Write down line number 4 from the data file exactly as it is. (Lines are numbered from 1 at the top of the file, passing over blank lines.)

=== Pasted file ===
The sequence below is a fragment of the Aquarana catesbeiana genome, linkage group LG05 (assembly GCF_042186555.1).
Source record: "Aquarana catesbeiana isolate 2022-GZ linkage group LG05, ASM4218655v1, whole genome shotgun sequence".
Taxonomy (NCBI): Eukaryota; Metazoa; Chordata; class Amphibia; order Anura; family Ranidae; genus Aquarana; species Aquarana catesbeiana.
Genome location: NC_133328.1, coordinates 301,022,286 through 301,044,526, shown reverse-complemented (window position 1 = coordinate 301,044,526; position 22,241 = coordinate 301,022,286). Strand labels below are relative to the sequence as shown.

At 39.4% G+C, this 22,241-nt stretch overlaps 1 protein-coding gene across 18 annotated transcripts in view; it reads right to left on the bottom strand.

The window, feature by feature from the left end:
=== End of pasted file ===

Genome location: NC_133328.1, coordinates 301,022,286 through 301,044,526, shown reverse-complemented (window position 1 = coordinate 301,044,526; position 22,241 = coordinate 301,022,286). Strand labels below are relative to the sequence as shown.